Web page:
UCLA donors have given nearly $160,000 to help athletes train remotely
Kinsley Washington had the perfect home gym for life under confinement. Free weight racks, dumbbells, leg press, yoga and core meditation space, elliptical machine, treadmill — everything she needed was in one place.
She had it all until heading to UCLA to play softball and her parents, realizing nobody was using all that equipment, sold everything.
So when the COVID-19 pandemic forced Washington to return to her Whittier home recently for an indefinite period of uncertainty, she had essentially nothing that could help her stay in shape.
“I came back,” Washington said Wednesday by telephone, “and really didn’t have anything but like body-weight exercises.”
About 60 UCLA athletics donors have helped fill that void for Washington and scores of other Bruins athletes by contributing nearly $160,000 for essential training equipment and subscriptions to fitness and mindfulness apps. Under Armour, the school’s apparel supplier, also contributed to the fitness app subscription fees.
UCLA guard Japreece Dean was hoping a strong NCAA tournament would boost her chances of being drafted in the WNBA. She hopes her body of work is enough to convince a team.
Washington was among those who received an at-home performance training kit that included jump rope, resistance bands and a foam roller, allowing her to complete customized workouts. Athletes were also provided with a $150 reimbursement for academic technology supplies needed for remote learning such as a Chromebook, headphones and mobile hotspot.
“I’m so, so appreciative because by using these apps and connecting with our coaches on a daily basis, it’s created a sense of normalcy during these times,” Washington said. “That’s something that when I went home I was kind of lost because I’m used to being at my apartment, waking up, going to weights, going to class, and when I got home it was just like I was just kind of sitting here, so being able to create that sense of normalcy was really important.”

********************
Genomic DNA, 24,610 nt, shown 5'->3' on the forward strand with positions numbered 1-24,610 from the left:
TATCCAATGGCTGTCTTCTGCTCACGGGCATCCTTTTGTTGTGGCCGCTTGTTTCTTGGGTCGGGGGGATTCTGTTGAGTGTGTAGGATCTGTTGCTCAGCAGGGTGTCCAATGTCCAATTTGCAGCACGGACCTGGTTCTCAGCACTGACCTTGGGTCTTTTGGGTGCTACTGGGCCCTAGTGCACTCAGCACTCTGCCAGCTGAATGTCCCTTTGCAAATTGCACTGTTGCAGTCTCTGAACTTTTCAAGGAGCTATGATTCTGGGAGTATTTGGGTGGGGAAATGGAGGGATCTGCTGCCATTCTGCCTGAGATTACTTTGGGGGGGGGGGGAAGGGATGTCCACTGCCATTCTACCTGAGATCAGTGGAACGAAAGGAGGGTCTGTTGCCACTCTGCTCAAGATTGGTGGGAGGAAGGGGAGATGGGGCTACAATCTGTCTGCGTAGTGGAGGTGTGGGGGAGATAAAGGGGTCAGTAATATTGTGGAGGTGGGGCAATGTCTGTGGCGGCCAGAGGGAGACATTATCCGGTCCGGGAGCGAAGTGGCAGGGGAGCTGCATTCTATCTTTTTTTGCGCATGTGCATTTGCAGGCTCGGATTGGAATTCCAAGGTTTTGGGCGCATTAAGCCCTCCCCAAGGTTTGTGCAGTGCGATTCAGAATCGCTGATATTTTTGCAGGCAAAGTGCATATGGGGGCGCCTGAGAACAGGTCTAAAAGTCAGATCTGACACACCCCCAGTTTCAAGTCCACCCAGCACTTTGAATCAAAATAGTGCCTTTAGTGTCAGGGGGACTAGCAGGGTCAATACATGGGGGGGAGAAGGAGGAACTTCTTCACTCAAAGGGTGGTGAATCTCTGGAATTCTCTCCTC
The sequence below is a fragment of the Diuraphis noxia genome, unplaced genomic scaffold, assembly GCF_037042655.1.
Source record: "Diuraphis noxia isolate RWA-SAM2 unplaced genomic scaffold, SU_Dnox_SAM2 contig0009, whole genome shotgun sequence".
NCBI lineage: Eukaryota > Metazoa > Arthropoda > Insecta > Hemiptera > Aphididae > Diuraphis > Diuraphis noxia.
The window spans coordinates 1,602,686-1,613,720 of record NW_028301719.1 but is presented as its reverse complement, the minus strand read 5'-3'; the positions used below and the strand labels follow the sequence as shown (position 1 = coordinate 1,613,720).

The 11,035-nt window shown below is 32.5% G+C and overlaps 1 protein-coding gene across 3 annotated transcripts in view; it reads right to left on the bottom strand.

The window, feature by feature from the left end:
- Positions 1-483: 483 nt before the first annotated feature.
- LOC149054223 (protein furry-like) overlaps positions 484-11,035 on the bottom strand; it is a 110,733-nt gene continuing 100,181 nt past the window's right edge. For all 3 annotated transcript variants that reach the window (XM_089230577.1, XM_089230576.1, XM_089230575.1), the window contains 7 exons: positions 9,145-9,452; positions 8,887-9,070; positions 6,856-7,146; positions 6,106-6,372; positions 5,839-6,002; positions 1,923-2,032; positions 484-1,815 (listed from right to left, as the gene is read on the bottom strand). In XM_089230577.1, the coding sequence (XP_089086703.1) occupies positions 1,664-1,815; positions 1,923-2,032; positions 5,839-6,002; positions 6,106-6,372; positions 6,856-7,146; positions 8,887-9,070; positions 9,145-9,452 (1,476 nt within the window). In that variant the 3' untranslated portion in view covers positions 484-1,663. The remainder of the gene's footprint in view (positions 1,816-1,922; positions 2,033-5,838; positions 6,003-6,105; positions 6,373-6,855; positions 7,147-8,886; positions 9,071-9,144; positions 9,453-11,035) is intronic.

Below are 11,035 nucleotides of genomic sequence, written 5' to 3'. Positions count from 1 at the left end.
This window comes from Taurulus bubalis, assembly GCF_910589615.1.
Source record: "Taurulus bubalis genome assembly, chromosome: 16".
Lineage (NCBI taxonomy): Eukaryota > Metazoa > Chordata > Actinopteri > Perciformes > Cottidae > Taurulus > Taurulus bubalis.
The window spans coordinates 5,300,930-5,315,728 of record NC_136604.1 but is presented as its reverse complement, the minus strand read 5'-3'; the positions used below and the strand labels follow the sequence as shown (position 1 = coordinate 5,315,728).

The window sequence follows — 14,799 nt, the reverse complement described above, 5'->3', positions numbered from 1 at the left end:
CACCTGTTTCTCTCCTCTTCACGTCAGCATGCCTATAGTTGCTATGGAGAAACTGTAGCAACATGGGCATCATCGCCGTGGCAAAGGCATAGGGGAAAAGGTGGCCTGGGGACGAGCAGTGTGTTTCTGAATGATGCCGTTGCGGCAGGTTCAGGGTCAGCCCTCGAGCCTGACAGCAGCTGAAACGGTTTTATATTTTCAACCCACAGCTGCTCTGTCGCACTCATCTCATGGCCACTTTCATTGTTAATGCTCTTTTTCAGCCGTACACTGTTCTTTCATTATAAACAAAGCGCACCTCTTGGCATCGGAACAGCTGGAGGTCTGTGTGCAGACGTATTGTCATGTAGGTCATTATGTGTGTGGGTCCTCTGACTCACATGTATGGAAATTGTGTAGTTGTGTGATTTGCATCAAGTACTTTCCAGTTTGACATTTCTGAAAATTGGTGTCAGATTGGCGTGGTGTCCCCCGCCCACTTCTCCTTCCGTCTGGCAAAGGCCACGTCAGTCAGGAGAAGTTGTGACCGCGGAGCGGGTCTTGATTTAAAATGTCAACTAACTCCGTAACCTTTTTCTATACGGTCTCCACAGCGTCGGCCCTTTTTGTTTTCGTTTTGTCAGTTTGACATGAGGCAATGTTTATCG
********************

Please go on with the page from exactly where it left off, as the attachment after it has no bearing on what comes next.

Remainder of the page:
Americo Cascella, a UCLA alumnus who works in the leverage finance business, contributed $25,000 on top of the nearly $1 million he has given the school’s athletic department over the years because he wanted to provide additional help to athletes during the crisis.
“Something like this that’s so unprecedented, needs arise all over the place, everywhere in society, and this was something where when I heard about it, it made a lot of sense to me to help,” Cascella said. “I said, well, these athletes need this support to be able to continue their learning outside the classroom and continue as athletes and so that, to me, was an opportunity to react and be helpful where I could.”
Washington set her new equipment up in the same space where she once had the home gym. She has her workouts downloaded to apps on her phone and iPad for easy access. Workouts are customized based on the equipment each athlete has access to, and videos of strength coaches performing exercises with proper form are available within the apps.
Progress is monitored through surveys that track an athlete’s level of soreness, eating habits and sleep patterns, allowing coaches to make adjustments to workout routines as needed. Washington said coaches were also distributing recipes and daily challenges while providing encouragement live on Instagram.
“It was really cool to see how much effort they were putting in,” Washington said of the coaches.
Washington said she’s stayed connected with her teammates through Zoom meetings that include fun themes such as wearing a crazy hat. Players have been able to support their mental health through the use of a mindfulness app that allows them to focus on different areas such as eating, productivity or sleep.
UCLA’s softball team, the unanimous No. 1 team in the final polls, is still adjusting to its national title hopes being over because of the coronavirus outbreak.
“That’s another way that coaches and the athletic department have demonstrated that they’re not only worrying about our physical health,” Washington said, “but they’re also worried about our mental health and providing resources for that.”
While there may be no substitute for live batting practice or fielding drills, Washington said it helps to get creative. The second baseman on a Bruins team that finished the aborted season with the nation’s No. 1 ranking resumed some of the same training routines she used before coming to UCLA, throwing a tennis ball against the side of her garage and hitting off a tee in the backyard.
“There are so many things that we can do if we focus on the positives,” Washington said. “It makes everything better.”
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